Too often we do not celebrate well because we do not journey well. We don’t fully engage in the gravity of a moment because we didn’t put thought into it beforehand. Let’s not arrive at our Church birthday of Pentecost only to find we didn’t journey well. Spiritually speaking, the intention we put into our journey will affect the impact of our destination. While packing for a trip is important, sometimes of greater need is unpacking. It’s hard to stuff clothes into an already-filled suitcase, and the Spirit has no room to spread in an otherwise cluttered soul. Perhaps our most valuable preparation for Pentecost will come in the form of paring down the excess and the attitudes that muffle the spirit’s call to stillness. Over the next six days we’ll be taking time to offload life’s baggage that can be built up unknowingly. An honest look at the state of our spiritual life is imperative for positive change. If we turn a blind eye toward bigotry or negativity, we have no hope to be changed. Taking the time to uncomfortably root out unhealthy places in our hearts will leave us space to more fully accept the Spirit this Pentecost. Further, it will give the Spirit more leverage to change us, empower us and work through us. It is no surprise the Spirit is depicted as tongues of fire, wind and whisper. Can you think of anything lighter, more powerful but also much less obtrusive? When our spiritual senses are so dulled with worry, workaholism, bitterness, and busyness, how ever do we hear the whisper? We have no hope of noticing the wind. Commit to being honestly self-reflective these next seven days. Know that while facing the less lovely aspects of ourselves may not seem hopeful, it is oddly our only hope. In noticing your brokenness and inviting the Spirit to heal and renew, you become just that - made new.
Journey to Pentecost
June 10, 2019
Love • June 21, 2019
Love. A word tossed around as much as any, but perhaps understood less than most. When something’s been cited as both the starter of war and the motive behind martyrdom, it’s difficult to understand all that it implies. So we know we’re called to live it, but we don’t understand how love should look. I think if God would have us know anything about love, He’d want us to know that He is love. As His adoptive sons and daughters, it is our inheritance and it is our obligation. And our call to love can be summed up in nothing more than seeking Him. Our problem is instead we seek pseudo-love in lesser goods and wonder why dysfunction follows. Pseudo-love seeks feeling loved and goes to any length to get it. Pseudo-love does good with hidden agendas of accolades, amends or satisfaction at the least. Pseudo-love manipulates with kindness and serves self in the name of goodness. We have muddied our legacy of love with our narrow-minded motives. Let us seek the King and His kingdom and, as result, watch love be released on every corner of this marbled planet. Only in faithfulness to the God who is love can we embody it accordingly. Commit to taking a few minutes today to asking the Father to fill you up with His perfect and pure love that you may spill it out to those around.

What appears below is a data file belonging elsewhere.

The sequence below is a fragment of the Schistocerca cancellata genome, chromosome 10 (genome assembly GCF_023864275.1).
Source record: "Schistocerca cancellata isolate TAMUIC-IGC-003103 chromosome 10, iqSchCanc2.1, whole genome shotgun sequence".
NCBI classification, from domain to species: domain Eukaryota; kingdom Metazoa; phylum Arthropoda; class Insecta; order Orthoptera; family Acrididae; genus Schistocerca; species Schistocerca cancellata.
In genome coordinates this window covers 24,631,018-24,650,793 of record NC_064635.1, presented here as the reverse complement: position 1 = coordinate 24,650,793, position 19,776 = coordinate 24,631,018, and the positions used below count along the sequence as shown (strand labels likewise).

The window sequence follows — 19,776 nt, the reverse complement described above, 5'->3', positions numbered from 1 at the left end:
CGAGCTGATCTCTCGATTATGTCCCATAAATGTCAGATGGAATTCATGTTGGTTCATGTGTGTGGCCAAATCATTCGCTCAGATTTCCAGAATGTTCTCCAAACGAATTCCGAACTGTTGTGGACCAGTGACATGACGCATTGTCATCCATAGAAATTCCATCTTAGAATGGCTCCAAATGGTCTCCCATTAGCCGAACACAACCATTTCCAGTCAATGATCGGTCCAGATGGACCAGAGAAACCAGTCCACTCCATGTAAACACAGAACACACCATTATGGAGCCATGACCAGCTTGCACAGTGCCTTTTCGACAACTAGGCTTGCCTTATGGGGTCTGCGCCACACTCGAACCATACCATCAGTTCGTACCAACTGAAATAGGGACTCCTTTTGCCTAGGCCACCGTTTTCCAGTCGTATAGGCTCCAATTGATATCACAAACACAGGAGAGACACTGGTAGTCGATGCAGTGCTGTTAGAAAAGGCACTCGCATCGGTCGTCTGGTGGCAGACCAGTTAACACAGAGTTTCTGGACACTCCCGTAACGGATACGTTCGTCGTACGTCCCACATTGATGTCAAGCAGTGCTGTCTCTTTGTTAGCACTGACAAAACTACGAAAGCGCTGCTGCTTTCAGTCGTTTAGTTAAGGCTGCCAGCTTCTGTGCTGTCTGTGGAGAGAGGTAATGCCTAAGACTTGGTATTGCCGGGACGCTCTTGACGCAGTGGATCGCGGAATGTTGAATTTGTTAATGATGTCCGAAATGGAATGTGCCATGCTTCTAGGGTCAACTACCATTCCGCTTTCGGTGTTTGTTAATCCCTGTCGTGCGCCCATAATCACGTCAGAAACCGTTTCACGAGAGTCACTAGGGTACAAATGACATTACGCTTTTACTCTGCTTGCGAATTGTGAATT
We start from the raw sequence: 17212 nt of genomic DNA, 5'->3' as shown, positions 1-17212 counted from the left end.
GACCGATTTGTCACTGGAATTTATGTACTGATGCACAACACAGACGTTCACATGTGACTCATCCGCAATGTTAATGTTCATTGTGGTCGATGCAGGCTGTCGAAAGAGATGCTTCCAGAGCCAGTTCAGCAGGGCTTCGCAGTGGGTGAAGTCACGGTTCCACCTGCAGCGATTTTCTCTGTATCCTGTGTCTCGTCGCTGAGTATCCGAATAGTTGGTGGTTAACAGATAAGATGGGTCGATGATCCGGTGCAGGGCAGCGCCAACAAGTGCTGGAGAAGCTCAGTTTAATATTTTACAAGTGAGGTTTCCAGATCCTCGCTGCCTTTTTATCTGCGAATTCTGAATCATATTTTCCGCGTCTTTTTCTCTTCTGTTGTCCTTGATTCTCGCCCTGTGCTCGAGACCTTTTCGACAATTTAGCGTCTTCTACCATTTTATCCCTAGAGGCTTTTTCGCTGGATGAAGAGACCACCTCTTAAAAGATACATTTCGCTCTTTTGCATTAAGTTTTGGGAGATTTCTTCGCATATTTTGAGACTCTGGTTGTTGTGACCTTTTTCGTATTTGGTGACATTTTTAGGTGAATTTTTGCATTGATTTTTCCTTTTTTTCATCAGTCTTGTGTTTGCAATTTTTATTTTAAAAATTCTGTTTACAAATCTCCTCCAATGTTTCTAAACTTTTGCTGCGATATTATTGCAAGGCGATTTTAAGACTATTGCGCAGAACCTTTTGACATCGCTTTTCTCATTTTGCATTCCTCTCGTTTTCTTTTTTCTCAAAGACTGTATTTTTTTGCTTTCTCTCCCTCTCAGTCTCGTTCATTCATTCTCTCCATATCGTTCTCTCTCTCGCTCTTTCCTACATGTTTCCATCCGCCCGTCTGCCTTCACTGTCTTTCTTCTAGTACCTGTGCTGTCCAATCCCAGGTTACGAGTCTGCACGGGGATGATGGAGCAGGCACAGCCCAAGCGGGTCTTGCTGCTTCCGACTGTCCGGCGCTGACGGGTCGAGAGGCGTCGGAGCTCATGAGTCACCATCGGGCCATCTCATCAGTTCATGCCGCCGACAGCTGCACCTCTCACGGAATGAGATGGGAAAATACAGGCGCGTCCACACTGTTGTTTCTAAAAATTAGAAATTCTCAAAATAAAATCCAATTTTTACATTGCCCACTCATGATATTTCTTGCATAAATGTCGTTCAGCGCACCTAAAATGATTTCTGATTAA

Intro to Fruits of the Spirit • June 20, 2019
“But the fruit of the Spirit is love, joy, peace, forbearance, kindness, goodness, faithfulness, gentleness and self-control. Against such things there is no law.” Galatians 5:22-23 It would be hard to talk of the Spirit and not consider what He makes manifest in our lives. For the next portion of our journey to Pentecost, we’ll unpack one fruit of the Spirit per day, reflecting on why or why not and to what extent each quality may be evident in our own lives. But before inclining ourselves to yield more fruit, we must hear this most clearly: our application of the fruits is not a lesson in behavior modification. Sheer will to do good is sure to fail. The fruits of the Spirit are called fruits for a reason. They are the result, the produce, the product. The fruits are not the objective. They are evidence of the objective. We do not aim for the fruit. We channel our efforts into transfiguration and the fruit is what naturally follows. Our focus, then, should not be on displaying outwardly more fruits of the Spirit, but in permeating ourselves inwardly with the Spirit himself. As in any athletic competition or artistic performance, the results take care of themselves. Our part in the game is to orient ourselves to the process. The more we steep our soul in the Spirit through the Word, through prayer, through journaling or any other means of connecting with God, the more good fruit will follow. For we know that “a good man brings good things out of the good stored up in his heart.” (Luke 6:45) Commit to immersing yourself in whatever fruit of the Spirit we are studying these next nine days. Focus more on receiving that fruit from the Spirit as opposed to straining to manufacture it yourself.